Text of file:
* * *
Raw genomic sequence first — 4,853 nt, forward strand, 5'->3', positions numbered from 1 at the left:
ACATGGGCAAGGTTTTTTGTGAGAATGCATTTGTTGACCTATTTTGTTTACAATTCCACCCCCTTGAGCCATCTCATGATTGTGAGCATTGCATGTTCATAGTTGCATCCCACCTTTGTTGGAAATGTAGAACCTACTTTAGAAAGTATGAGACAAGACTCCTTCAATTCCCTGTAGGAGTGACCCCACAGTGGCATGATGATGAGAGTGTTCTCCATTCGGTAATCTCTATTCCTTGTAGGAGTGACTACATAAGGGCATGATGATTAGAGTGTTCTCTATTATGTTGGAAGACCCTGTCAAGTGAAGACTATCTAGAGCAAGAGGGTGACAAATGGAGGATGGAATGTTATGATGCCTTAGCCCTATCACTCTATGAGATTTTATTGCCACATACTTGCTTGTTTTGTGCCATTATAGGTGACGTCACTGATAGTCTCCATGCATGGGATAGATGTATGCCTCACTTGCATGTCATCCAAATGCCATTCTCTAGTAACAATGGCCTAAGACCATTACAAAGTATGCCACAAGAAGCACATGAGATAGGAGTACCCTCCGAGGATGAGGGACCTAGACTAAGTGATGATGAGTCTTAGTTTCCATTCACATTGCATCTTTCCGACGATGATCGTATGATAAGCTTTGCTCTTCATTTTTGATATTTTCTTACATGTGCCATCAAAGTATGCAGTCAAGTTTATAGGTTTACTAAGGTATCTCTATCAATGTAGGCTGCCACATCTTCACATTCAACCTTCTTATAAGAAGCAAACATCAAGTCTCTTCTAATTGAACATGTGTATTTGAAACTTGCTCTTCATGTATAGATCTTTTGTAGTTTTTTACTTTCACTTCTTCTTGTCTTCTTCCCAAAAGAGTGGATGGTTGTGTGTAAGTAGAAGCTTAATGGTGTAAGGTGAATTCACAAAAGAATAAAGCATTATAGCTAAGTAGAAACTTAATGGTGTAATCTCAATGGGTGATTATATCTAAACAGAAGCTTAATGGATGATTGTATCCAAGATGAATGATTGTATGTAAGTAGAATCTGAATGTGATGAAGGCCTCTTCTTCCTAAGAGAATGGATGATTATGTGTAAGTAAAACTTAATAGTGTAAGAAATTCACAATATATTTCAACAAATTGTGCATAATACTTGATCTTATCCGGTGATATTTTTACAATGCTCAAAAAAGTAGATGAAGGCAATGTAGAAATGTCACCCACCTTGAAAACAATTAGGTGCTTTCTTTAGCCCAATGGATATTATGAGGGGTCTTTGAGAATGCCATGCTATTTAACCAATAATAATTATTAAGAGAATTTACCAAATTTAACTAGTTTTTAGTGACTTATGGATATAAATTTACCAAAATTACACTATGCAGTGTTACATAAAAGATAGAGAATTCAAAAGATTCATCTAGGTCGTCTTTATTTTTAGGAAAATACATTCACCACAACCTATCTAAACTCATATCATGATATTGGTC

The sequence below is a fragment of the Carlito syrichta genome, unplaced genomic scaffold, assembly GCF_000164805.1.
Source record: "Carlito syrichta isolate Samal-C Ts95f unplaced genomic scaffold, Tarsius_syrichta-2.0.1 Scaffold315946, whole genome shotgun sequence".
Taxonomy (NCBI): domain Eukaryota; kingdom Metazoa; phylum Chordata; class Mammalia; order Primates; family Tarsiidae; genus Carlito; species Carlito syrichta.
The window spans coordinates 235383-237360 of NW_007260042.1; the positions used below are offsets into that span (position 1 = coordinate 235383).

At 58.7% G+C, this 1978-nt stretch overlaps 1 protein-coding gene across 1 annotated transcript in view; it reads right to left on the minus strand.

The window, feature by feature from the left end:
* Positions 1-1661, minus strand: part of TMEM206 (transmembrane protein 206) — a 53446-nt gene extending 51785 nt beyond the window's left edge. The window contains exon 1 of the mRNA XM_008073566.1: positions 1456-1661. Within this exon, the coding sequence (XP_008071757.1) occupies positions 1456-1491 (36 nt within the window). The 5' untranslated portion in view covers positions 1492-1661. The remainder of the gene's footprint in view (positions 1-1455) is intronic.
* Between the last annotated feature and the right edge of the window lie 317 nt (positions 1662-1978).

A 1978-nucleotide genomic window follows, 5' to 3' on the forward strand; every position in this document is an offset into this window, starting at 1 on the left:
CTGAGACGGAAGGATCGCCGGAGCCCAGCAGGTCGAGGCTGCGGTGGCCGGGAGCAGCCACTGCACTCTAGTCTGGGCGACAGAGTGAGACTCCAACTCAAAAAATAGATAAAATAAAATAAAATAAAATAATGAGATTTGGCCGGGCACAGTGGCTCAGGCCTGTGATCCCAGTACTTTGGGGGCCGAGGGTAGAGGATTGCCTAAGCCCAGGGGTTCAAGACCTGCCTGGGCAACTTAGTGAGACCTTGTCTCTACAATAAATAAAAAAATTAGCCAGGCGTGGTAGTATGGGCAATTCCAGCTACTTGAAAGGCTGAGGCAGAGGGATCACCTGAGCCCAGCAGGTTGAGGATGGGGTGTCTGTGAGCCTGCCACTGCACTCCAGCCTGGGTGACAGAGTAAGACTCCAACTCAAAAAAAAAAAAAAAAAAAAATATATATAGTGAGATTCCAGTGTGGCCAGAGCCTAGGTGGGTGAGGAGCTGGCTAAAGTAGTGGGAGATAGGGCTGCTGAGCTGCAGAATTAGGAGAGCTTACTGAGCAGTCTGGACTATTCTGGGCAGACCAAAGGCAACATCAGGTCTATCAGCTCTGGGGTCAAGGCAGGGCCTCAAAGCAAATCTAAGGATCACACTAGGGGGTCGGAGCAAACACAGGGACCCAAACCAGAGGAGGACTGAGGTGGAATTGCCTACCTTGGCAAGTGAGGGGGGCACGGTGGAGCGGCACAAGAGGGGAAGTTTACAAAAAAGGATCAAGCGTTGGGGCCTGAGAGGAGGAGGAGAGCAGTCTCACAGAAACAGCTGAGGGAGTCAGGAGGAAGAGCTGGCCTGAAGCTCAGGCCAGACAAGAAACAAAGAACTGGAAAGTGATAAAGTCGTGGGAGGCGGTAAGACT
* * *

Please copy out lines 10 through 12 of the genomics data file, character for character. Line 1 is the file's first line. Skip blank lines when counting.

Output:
* Between the last annotated feature and the right edge of the window lie 317 nt (positions 1662-1978).

A 1978-nucleotide genomic window follows, 5' to 3' on the forward strand; every position in this document is an offset into this window, starting at 1 on the left:
CTGAGACGGAAGGATCGCCGGAGCCCAGCAGGTCGAGGCTGCGGTGGCCGGGAGCAGCCACTGCACTCTAGTCTGGGCGACAGAGTGAGACTCCAACTCAAAAAATAGATAAAATAAAATAAAATAAAATAATGAGATTTGGCCGGGCACAGTGGCTCAGGCCTGTGATCCCAGTACTTTGGGGGCCGAGGGTAGAGGATTGCCTAAGCCCAGGGGTTCAAGACCTGCCTGGGCAACTTAGTGAGACCTTGTCTCTACAATAAATAAAAAAATTAGCCAGGCGTGGTAGTATGGGCAATTCCAGCTACTTGAAAGGCTGAGGCAGAGGGATCACCTGAGCCCAGCAGGTTGAGGATGGGGTGTCTGTGAGCCTGCCACTGCACTCCAGCCTGGGTGACAGAGTAAGACTCCAACTCAAAAAAAAAAAAAAAAAAAAATATATATAGTGAGATTCCAGTGTGGCCAGAGCCTAGGTGGGTGAGGAGCTGGCTAAAGTAGTGGGAGATAGGGCTGCTGAGCTGCAGAATTAGGAGAGCTTACTGAGCAGTCTGGACTATTCTGGGCAGACCAAAGGCAACATCAGGTCTATCAGCTCTGGGGTCAAGGCAGGGCCTCAAAGCAAATCTAAGGATCACACTAGGGGGTCGGAGCAAACACAGGGACCCAAACCAGAGGAGGACTGAGGTGGAATTGCCTACCTTGGCAAGTGAGGGGGGCACGGTGGAGCGGCACAAGAGGGGAAGTTTACAAAAAAGGATCAAGCGTTGGGGCCTGAGAGGAGGAGGAGAGCAGTCTCACAGAAACAGCTGAGGGAGTCAGGAGGAAGAGCTGGCCTGAAGCTCAGGCCAGACAAGAAACAAAGAACTGGAAAGTGATAAAGTCGTGGGAGGCGGTAAGACT